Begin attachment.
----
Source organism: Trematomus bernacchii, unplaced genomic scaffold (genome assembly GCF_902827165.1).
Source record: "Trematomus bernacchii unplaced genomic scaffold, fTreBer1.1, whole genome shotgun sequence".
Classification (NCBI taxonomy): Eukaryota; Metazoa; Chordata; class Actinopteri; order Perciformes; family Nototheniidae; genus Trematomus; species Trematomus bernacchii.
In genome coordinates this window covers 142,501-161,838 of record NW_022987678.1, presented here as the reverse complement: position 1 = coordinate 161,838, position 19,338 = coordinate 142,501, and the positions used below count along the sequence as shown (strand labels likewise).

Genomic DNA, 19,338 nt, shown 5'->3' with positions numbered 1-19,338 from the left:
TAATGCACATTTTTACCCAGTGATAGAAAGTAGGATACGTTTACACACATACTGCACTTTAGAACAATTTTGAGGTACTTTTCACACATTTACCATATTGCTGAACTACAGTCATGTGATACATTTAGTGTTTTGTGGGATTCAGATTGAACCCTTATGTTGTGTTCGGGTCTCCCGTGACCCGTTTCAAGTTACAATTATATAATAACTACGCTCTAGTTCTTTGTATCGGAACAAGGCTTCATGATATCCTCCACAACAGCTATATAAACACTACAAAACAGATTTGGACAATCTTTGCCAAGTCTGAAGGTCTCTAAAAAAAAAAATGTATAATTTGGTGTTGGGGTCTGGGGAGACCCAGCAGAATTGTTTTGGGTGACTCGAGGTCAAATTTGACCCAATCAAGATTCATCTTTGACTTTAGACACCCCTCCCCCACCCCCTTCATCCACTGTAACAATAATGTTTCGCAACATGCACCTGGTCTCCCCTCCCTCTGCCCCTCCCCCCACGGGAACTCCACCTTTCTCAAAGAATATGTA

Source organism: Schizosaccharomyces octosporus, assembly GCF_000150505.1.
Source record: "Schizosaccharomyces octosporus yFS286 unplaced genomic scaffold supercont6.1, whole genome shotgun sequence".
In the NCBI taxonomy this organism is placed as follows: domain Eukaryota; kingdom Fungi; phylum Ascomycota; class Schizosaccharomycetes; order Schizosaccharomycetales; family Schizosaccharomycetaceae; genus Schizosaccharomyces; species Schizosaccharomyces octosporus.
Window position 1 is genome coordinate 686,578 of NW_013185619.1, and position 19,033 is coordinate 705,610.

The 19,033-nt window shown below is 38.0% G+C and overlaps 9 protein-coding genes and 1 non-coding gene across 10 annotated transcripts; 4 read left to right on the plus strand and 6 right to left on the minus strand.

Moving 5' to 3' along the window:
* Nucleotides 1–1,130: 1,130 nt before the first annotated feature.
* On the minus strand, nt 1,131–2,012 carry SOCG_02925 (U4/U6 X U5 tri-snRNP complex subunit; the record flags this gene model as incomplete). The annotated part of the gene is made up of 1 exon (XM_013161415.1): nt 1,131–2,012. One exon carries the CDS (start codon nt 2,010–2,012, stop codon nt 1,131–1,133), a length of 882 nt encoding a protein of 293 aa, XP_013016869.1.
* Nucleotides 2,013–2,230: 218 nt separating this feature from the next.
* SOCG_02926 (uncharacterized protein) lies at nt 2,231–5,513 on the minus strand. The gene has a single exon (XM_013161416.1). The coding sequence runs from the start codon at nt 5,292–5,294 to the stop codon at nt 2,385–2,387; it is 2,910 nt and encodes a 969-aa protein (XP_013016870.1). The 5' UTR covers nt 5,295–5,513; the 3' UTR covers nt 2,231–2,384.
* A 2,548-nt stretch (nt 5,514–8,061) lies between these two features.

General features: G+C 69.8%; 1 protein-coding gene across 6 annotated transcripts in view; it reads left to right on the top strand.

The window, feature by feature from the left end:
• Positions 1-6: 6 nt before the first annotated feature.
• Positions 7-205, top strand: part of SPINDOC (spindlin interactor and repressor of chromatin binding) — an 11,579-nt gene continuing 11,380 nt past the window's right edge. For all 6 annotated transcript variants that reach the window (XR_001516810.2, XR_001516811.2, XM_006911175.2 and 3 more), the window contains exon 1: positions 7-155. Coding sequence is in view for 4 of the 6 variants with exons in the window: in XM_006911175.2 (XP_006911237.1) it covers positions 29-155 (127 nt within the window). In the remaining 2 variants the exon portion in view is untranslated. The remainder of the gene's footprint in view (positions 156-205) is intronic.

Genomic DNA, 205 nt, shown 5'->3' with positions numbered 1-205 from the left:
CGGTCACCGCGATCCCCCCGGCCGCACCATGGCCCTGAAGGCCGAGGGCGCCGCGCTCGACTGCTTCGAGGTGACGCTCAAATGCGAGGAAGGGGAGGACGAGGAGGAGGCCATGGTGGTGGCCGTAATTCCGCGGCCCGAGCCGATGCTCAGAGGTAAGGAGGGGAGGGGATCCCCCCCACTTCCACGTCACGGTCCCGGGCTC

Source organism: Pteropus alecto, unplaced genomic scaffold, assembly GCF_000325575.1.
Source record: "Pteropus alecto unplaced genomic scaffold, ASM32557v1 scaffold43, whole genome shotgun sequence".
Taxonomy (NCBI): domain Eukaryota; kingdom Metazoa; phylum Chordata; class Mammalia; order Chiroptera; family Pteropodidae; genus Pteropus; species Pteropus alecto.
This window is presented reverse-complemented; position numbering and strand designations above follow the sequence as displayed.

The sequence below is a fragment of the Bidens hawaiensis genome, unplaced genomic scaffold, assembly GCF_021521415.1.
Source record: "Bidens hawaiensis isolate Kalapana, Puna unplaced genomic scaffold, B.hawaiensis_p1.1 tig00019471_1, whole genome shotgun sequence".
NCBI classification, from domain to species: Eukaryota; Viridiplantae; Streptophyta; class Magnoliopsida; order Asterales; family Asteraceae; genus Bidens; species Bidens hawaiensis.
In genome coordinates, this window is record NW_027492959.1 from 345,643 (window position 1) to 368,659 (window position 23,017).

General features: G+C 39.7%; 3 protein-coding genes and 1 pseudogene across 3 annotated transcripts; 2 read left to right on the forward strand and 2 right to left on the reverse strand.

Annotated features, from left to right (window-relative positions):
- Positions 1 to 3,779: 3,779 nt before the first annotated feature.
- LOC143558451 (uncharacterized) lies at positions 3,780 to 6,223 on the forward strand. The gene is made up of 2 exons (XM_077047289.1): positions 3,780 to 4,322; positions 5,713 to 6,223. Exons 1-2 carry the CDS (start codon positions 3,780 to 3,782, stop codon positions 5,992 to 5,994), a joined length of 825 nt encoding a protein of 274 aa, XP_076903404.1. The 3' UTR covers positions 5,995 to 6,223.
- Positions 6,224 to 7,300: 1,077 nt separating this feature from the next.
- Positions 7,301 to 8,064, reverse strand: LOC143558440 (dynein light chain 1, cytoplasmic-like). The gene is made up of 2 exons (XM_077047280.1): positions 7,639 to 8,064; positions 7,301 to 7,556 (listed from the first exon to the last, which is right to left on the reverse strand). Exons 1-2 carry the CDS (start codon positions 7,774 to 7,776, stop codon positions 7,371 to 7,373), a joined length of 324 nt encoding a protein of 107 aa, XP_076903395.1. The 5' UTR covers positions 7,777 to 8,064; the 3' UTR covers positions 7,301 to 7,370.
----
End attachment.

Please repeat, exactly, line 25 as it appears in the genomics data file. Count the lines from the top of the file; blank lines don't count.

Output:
Source record: "Pteropus alecto unplaced genomic scaffold, ASM32557v1 scaffold43, whole genome shotgun sequence".